Pre-Raphaelite Themes: The Lady of Shalott

Waterhouse Lady of Shalott

The Lady of Shalott Looking at Lancelot John William Waterhouse

Many of the Pre-Raphaelites drew inspiration from Tennyson’s poem The Lady of Shalott, and I find it interesting to see how each of them chose to portray her.  The Lady of Shalott, also called Elaine of Astolat, is a prisoner within “four gray walls and four gray towers” on the island of Shalott. (She is also known as “the lily maid of Astolat” in Tennyson’s Idylls of the King.) Under a curse, she is forbidden to look at Camelot. She does not live life, only observing it through a mirror while she weaves her tapestries. How many of us fall into that same category? Not living our lives, merely observing until something shakes us out of our reverie. And for the Lady of Shalott, it took the image of Lancelot to take hold of her heart and compel her to look at life fully with her own eyes, no longer content with a mere reflection of life.

 

The Lady of Shalott, William Holman Hunt

'I am half-sick of shadows', John William Waterhouse

‘I am half-sick of shadows’, John William Waterhouse


waterhouse shalott

The Lady of Shalott, John William Waterhouse

Poor Elaine. How can you even grasp even the simplest understanding of life when you can not live it?

Meteyard Lady of Shalott

I’m Half-Sick of Shadows (The Lady of Shalott) by by Sidney Harold Meteyard

There she weaves by night and day
A magic web with colours gay.
She has heard a whisper say,
A curse is on her if she stay
To look down to Camelot.
She knows not what the curse may be,
And so she weaveth steadily,
And little other care hath she,
The Lady of Shalott.

And moving through a mirror clear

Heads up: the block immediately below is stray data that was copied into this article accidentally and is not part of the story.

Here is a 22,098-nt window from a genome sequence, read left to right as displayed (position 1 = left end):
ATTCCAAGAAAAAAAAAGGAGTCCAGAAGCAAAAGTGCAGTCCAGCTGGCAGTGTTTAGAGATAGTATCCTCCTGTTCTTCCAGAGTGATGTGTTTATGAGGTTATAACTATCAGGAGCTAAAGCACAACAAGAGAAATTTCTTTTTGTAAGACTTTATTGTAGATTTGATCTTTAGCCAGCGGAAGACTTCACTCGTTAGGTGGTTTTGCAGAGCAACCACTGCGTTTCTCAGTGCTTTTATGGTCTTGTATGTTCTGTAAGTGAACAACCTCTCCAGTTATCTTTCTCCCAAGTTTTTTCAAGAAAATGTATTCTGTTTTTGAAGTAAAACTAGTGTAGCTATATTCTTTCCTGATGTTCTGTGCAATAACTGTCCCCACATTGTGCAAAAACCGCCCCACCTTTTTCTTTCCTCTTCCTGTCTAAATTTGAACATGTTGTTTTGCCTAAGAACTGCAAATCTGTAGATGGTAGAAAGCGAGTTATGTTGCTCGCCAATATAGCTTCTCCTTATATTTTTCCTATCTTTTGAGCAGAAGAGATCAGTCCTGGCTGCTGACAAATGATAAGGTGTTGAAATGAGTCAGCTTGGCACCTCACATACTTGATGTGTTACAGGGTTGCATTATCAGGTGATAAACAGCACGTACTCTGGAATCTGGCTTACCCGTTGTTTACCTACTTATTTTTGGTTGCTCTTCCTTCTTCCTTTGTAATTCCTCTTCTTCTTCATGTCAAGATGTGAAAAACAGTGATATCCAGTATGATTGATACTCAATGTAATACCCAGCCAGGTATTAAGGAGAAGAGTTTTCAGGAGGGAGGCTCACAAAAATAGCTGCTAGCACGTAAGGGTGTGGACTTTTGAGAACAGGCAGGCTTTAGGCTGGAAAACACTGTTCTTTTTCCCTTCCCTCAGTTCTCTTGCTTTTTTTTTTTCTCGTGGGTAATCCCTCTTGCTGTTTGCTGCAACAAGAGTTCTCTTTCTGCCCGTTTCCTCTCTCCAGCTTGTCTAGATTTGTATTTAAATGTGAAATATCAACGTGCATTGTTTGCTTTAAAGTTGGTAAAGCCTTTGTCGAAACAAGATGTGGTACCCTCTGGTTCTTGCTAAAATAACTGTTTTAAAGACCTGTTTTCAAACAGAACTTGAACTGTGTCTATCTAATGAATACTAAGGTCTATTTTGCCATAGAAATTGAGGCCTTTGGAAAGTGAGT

That hands before her all the year,
Shadows of the world appear.
There she sees the highway near
Winding down to Camelot:
There the river eddy whirls,
And there the curly village-churls,
And the red cloaks of market girls,
Pass onward from Shalott.

Upon seeing Lancelot in the mirror, she boldy decides to look at life with her own eyes even though she knows of the curse upon her. The mirror cracks “from side to side”. She then (bolder still!) gets in a boat destined for Camelot even though she knows she must surely die. In one hand, a lily. In the other, a letter for Lancelot. In the boat, she sings one last song. Her swan song, if you will.

“Heard a carol, mournful, holy,
Chanted loudly, chanted lowly,
Till her blood was frozen slowly,
And her eyes were darkened wholly,
Turned to towered Camelot.”

Waterhouse also chose to portray the Lady of Shalott in her boat (or should we call it her death barge?) Yes, you may have noticed that Waterhouse recreated her on canvas several times. Note her wistful, pained expression.

Tennyson wrote two versions of the poem. You can see a side by side comparison here.

On a personal note, I first encountered the Lady of Shalott, not through art, but through Agatha Christie’s book Dead Man’s Mirror. I believe I was around twelve or thirteen years old when I read this passage:

“One cannot escape one’s Karma. It all fits in — the mirror– everything.”
“The mirror, madame?” Asked Poirot.
She nodded her head towards it vaguely.
“Yes. It’s splintered, you see. A symbol! You know Tennyson’s poem? I used to read it as a girl — though, of course, I didn’t realize then the esoteric side of it
. ‘The mirror cracked from side to side; “The curse has come upon me!” Cried the Lady of Shalott. That’s what happened to Gervase. The Curse came upon him suddenly. I think, you know, most very old families have a curse…The mirror cracked. He knew that he was doomed! The Curse had come!